Nearing a deal with five large mortgage servicers to settle allegations of misconduct relating to foreclosures, the Justice Department is now asking other banks that could face charges of their own if they would like to get in on the settlement.
Citing a person familiar with the matter, Reuters reported Monday that the Justice Department has approached nine other banking companies, including PNC Financial Services Group, U.S. Bancorp and SunTrust Banks Inc., and HSBC Holdings Plc, about joining the settlement rather than face potential government lawsuits down the road.
The nine banks are among the 14 banks that signed consent orders with regulators in early 2011 in which they agreed to review their servicing practices after claims surfaced that they had falsified documents in order to speed up the foreclosure process. In seeking a settlement, however, the Justice Department initially focused on the five largest servicers, Wells Fargo & Co., JPMorgan Chase & Co., Citgroup Inc., Ally Financial Inc., and Bank of America Corp.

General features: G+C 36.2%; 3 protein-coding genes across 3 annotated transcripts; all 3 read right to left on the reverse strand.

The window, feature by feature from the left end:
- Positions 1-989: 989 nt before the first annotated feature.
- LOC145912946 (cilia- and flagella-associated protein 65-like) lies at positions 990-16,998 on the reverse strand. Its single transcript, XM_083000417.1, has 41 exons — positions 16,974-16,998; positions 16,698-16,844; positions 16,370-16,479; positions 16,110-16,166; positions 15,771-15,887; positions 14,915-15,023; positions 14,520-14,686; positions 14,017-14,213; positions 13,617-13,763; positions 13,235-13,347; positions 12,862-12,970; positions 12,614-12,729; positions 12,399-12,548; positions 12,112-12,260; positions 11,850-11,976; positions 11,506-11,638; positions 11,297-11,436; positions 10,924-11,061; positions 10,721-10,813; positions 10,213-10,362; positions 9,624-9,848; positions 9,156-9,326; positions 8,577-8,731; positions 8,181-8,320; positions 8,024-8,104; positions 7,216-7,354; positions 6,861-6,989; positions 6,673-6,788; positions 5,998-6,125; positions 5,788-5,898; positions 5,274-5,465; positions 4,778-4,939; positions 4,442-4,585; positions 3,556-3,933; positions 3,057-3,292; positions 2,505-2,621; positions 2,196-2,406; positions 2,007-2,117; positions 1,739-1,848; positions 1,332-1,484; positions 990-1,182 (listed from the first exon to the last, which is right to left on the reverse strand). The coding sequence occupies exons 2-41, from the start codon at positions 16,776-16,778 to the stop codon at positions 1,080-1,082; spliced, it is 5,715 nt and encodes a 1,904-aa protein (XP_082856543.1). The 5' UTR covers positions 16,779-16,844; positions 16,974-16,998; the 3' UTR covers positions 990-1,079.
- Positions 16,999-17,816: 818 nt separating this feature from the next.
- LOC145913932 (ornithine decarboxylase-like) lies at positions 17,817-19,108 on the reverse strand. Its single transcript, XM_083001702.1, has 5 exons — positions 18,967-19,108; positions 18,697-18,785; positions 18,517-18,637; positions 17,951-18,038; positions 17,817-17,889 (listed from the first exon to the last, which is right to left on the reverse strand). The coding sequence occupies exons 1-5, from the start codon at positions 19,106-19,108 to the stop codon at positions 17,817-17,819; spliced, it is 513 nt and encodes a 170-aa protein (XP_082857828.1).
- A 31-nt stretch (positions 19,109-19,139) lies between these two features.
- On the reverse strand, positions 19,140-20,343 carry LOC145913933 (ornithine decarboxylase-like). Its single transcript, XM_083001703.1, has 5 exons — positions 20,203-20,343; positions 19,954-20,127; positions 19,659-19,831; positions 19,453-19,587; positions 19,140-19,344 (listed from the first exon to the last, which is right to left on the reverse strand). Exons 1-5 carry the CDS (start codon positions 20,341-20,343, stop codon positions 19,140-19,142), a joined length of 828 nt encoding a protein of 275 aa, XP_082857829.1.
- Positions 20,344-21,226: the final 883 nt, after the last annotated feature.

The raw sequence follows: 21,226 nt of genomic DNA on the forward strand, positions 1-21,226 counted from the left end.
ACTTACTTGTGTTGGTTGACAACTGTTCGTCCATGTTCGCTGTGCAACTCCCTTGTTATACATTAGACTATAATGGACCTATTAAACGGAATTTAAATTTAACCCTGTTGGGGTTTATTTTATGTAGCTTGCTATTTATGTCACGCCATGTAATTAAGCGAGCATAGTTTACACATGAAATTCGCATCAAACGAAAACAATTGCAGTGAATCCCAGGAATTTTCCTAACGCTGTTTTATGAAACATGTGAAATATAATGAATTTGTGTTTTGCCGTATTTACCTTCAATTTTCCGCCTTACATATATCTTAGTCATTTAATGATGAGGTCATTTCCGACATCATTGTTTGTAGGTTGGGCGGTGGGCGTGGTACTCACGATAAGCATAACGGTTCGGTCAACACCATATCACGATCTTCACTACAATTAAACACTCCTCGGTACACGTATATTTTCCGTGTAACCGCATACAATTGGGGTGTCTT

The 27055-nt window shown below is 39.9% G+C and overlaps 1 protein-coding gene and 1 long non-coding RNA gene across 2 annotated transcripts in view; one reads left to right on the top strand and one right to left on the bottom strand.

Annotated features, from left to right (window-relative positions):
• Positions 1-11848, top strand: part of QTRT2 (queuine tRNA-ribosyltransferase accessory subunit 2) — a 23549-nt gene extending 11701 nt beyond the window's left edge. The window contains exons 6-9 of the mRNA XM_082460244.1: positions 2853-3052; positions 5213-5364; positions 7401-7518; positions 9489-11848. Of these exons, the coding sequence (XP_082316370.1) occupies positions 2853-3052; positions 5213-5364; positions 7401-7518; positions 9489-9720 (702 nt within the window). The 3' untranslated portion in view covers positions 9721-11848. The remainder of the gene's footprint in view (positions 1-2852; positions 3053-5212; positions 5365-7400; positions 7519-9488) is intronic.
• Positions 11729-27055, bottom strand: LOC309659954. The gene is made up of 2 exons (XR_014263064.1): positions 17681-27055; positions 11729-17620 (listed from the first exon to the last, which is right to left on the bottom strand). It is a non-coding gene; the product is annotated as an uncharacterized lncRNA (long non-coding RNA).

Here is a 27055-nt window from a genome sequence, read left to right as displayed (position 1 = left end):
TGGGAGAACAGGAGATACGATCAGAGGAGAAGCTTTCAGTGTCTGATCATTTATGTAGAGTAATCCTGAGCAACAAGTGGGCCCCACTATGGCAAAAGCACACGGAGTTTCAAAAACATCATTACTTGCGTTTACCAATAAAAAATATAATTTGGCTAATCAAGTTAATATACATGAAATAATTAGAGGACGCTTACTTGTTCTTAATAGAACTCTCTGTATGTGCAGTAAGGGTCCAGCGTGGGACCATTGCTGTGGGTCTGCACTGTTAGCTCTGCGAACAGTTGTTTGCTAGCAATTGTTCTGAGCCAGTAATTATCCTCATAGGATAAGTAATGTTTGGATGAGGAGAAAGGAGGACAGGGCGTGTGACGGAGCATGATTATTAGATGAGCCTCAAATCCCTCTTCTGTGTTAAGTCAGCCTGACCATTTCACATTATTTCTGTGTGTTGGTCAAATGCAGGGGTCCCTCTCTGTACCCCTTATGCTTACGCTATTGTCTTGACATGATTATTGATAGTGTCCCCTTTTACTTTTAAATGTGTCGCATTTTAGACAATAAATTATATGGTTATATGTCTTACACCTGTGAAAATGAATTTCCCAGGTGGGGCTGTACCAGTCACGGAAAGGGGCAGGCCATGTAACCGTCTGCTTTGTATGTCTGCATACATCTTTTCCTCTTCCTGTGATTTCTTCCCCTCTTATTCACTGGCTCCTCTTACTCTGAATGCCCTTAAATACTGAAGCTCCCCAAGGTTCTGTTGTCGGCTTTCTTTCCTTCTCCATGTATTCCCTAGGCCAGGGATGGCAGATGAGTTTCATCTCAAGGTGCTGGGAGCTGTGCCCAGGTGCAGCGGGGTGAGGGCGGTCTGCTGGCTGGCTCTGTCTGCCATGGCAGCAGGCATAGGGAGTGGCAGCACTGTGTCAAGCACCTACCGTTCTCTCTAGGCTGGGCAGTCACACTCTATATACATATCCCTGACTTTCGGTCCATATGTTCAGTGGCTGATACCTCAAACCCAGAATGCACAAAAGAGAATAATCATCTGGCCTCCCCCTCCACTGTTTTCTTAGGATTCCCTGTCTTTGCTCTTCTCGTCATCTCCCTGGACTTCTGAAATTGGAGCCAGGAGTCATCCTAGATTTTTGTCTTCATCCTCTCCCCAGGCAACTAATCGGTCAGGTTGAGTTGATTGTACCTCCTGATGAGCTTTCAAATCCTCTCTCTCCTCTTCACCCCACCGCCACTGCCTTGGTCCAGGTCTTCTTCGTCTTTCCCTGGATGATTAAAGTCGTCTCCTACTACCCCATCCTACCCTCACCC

Under terms of a proposed settlement, the five largest lenders would be exempt from potential government lawsuits relating to so-called "robo-signing" abuses if they would agree to contribute up $25 billion for a fund to help distressed homeowners, according to news reports.
Observers said that the fund could grow by another $5 billion if other servicers were to join the settlement.
Reuters said that representatives of the banks either declined to comment or did not respond to requests for comment. A spokeswoman for the Justice Department also declined comment.